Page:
"Antek" Zuckerman
     Describing the incident, Zuckerman says in his memoir, "...I didn't want him (Nossig) to know my face,in case he remained alive...I sat nearby and waited. They came back and said they had killed him. They made the decision on the spot. Apparently when they started pressuring him and threatening him, he got down on his knees and begged for his life. Then he threatened them with German vengeance, saying that Brandt would avenge his blood. They searched him and found a document in German and gave it to me...I was stunned. It was a report to the Gestapo about the mood among the Jews after the January Aktsia..."

Dr. Alfred Nossig
   The first person the ZOB condemned to death was Jacob Lejkin, Deputy to Jozef Szerynski, who was injured during an assassination attempt on August 20, 1942. Lejkin had a leading role in the mass deportations, according to an April 9, 2006 article entitled, Warsaw Ghetto Uprising (Aktion Reinhard Camps website). The next assassination, the article states, was directed against Yisrael First, a senior official of the Judenrat. "First had been one of the directors of the Economic Department, but his influence extended far beyond that sphere. From the earliest of the Judenrat, he had been the council's liason officer with the various branches of the German police, and he played a part during the "Great Action". The killing was accomplished on November 28, 1942, by David Schlman, of Dror He Haluz, on Muranowska Street, the article states.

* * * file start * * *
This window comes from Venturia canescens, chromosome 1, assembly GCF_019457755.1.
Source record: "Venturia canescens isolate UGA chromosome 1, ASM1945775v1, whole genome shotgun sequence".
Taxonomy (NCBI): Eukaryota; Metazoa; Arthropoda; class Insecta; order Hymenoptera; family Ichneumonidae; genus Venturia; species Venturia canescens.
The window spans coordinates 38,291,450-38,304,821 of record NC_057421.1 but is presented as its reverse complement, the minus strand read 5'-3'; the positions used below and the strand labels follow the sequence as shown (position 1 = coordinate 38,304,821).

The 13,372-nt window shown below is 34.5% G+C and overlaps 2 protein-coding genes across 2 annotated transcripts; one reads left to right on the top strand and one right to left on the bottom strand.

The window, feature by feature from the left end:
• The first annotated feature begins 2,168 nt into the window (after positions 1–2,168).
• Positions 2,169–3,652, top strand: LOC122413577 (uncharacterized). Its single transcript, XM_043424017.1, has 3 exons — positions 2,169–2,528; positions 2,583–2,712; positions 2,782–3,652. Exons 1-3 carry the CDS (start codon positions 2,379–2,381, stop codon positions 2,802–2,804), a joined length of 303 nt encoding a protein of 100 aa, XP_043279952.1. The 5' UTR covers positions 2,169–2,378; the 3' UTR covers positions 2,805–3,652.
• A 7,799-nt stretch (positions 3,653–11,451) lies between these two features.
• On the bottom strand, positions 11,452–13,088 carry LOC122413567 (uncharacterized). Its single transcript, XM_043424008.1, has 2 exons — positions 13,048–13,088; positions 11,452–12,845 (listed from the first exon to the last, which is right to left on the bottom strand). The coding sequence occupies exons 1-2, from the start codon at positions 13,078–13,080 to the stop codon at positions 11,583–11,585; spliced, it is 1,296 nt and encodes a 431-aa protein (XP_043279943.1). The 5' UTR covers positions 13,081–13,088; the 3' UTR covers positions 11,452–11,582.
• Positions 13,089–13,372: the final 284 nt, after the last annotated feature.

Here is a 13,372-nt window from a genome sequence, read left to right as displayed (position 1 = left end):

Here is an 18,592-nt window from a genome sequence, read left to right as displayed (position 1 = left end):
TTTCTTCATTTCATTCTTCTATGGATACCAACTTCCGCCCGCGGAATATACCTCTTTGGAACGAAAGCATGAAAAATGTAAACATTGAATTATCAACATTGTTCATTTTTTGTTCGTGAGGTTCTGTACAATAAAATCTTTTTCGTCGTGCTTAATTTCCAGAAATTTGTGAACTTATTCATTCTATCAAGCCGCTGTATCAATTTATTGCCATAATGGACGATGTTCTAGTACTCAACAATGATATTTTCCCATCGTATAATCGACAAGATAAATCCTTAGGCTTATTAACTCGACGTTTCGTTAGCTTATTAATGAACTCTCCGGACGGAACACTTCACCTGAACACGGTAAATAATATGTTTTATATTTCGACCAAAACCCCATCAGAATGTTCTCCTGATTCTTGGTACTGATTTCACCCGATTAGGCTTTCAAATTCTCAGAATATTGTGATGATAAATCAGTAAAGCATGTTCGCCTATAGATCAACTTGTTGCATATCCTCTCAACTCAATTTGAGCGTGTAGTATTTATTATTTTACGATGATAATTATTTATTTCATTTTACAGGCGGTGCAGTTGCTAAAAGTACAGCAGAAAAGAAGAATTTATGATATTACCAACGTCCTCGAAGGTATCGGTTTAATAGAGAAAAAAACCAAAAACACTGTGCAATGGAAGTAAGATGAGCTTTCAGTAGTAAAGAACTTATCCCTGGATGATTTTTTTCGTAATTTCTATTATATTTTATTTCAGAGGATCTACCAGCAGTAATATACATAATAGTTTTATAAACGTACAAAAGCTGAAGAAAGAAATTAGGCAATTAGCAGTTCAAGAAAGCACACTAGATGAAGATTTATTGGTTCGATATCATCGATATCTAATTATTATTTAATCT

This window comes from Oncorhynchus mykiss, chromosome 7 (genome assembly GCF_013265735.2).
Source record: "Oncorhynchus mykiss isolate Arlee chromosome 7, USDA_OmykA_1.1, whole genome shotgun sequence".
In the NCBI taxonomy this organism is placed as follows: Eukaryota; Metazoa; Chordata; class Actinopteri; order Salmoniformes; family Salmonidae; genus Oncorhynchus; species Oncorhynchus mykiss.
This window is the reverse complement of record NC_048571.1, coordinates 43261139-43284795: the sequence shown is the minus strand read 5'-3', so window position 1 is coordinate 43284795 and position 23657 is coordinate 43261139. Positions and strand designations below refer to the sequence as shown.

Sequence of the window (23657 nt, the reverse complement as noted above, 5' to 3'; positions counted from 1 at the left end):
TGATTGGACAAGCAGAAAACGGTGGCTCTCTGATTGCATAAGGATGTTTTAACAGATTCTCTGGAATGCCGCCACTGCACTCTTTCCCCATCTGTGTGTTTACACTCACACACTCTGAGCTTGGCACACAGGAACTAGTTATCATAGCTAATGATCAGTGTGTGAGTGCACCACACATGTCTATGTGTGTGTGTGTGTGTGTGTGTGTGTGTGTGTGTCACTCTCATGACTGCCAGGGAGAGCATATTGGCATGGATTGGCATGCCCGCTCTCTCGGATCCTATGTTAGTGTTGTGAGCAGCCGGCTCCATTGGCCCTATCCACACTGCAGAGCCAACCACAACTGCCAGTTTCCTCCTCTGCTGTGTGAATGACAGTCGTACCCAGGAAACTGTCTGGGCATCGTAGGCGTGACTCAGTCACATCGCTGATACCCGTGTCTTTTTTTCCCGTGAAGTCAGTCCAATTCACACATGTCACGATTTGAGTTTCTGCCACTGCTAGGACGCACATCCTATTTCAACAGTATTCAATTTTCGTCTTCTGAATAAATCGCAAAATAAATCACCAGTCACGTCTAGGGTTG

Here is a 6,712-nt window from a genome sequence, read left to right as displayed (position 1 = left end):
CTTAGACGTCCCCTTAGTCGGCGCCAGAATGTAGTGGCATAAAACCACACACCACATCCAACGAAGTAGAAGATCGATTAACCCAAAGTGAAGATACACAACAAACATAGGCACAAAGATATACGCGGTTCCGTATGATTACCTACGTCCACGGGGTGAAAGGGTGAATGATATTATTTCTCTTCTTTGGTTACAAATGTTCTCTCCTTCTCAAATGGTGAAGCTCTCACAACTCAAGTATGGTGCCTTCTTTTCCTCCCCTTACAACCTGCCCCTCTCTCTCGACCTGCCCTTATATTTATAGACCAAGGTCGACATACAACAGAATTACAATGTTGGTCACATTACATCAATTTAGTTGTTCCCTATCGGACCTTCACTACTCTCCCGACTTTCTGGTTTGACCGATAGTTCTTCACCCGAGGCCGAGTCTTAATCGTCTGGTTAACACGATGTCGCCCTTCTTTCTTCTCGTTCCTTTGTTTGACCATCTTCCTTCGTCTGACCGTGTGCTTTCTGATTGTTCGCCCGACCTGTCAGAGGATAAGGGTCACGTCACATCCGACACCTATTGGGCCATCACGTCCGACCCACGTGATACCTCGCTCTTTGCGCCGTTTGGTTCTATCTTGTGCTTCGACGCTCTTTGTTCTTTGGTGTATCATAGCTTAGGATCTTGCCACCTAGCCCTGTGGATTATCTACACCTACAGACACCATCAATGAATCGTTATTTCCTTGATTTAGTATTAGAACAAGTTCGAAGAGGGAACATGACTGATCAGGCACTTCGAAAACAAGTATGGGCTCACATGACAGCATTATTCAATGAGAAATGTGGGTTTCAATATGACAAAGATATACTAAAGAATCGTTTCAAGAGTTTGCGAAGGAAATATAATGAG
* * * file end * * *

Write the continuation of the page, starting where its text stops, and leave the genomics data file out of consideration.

According to Zuckerman, the Germans didn't carry out retaliations if the assassination was directed at a Jew. However, there were extreme consequences if it was a Polish policeman, for example, or a German. Zuckerman also stated that he and Mordechai Anielewicz, ZOB commander during the uprising, didn't go along with others in their zeal to assassinate all collaborators. They were more selective as some of the Judenrat members and Jewish police were aiding the underground including the ZOB.
     It is estimated that some 300,000 Jews were transported to Treblinka in the summer of 1942. Zuckerman believed that there were some 70,000 to 80,000 Jews left in Warsaw between September, 1942 and January, 1943. "That was a time when the Jews of the ghetto recognized only one institution-the Jewish Fighting was the Jewish Fighting Organization that wasn't anonymous (Zuckerman here contrrasts the public perception of the ZOB with that of the Jewish National Committee) but tangible for the public, because they knew it had issued death sentences, and they thought that anyone who issued death sentences was really an organization of fighters..."

Nine ZOB members

     "For a new effective force had arose," Zuckerman added, "the Jewish Fighting Organization which revolutionized the lives of Jews. This new attitude began to take shape after the attack on Szerynski, followed by the execution of Lejkin, Furst, and Nossig who were well known in the ghetto."